Smartphones equipped with Google Maps have largely eliminated the need for the outboard Garmin GPS units that many of us had stuck to our dashboards between the 1990s and late 2000s. And while many high-spec cars used to offer built-in navigation, nowadays they often delegate those duties to smartphones connected via Apple CarPlay or Android Auto. So you’d be forgiven for thinking that, in 2023, Garmin might be out of the automotive business, but this is not the case at all. In fact, Garmin is a major supplier to car companies, providing OEM infotainment displays and control platforms for a variety of infotainment functions. Garmin says that it produces “premium audio and multimedia, navigation, cameras, smartphone links, customized voice recognition and personal assistants, rear-seat entertainment instrument clusters, and more.” With JL Audio in its portfolio, Garmin could offer a premium JL Audio infotainment package to its many OEM partners, the list of which includes BMW, Mercedes-Benz, Honda, Ford, Chrysler, Toyota, Aston Martin, and more. Being able to offer a premium audio brand could be very lucrative for Garmin — just look at the success that companies like Bowers & Wilkins and Mark Levinson have had providing audio packages to Volvo and Lexus, respectively. And according to S&P Global, JL Audio has impressive consumer recognition, which is important to the bottom line when marketing a premium audio package to the typical car-buyer. While companies like Bose, Sony, JBL, and Dolby occupy the top few slots in S&P Global’s Top 50 list for consumer brand recognition within the audio industry, JL Audio ranks a respectable #25, coincidentally right between #24 Bowers & Wilkins and #26 Mark Levinson.
JL Audio’s extensive audio experience will create new opportunities to provide premium audio features across a broad range of our markets and products. The JL Audio brand is known around the world for offering a premium audio experience which is made possible by their talented and dedicated associates. We look forward to welcoming the JL Audio team into the Garmin family.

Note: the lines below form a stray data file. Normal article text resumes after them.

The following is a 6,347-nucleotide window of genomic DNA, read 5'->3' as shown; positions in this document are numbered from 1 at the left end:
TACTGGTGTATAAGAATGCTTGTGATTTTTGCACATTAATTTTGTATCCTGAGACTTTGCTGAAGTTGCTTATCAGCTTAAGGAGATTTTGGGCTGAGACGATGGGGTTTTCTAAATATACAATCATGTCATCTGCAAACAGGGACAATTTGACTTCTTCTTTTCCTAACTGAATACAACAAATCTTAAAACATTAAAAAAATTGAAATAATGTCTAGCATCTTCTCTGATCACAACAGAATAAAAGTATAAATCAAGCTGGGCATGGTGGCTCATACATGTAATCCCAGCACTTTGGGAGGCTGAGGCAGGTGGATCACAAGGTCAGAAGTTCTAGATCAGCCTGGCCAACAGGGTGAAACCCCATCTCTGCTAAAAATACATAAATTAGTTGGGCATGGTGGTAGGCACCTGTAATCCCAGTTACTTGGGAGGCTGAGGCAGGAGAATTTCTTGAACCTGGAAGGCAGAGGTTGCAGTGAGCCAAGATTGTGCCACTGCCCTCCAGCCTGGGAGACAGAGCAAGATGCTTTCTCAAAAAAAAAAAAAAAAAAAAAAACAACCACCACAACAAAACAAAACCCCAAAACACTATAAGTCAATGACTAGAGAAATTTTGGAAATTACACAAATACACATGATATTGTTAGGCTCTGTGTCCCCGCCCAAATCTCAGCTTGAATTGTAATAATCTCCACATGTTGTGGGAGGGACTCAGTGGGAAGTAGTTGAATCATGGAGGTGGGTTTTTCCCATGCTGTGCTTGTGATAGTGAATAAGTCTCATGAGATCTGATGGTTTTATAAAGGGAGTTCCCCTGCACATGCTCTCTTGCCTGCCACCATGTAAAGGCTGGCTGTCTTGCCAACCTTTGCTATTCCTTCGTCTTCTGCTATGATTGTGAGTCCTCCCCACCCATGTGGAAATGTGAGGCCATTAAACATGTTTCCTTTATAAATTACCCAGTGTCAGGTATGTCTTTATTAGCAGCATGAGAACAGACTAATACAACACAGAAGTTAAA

– Cliff Pemble, Garmin President and CEO
JL Audio shares Garmin’s vision to deliver unique technology solutions, supported by meaningful R&D and engineering. We are thrilled at the opportunity to integrate into Garmin’s product ecosystem. JL Audio will contribute audio knowledge and engineering expertise to create great audio products for many years to come.
— Lucio Proni, JL Audio Founder and CEO
In addition to its involvement in the marine and automotive markets, Garmin produces fitness tech products (such as smart watches), outdoor products (such as the inReach satellite communicator), and aviation technology products. It will be interesting to see how many of these sectors will integrate JL Audio products and technologies. According to Garmin, the completion of the acquisition is expected to occur by the end of 2023 and is, of course, subject to customary regulatory approvals and closing conditions. All existing JL Audio products will continue to be supported.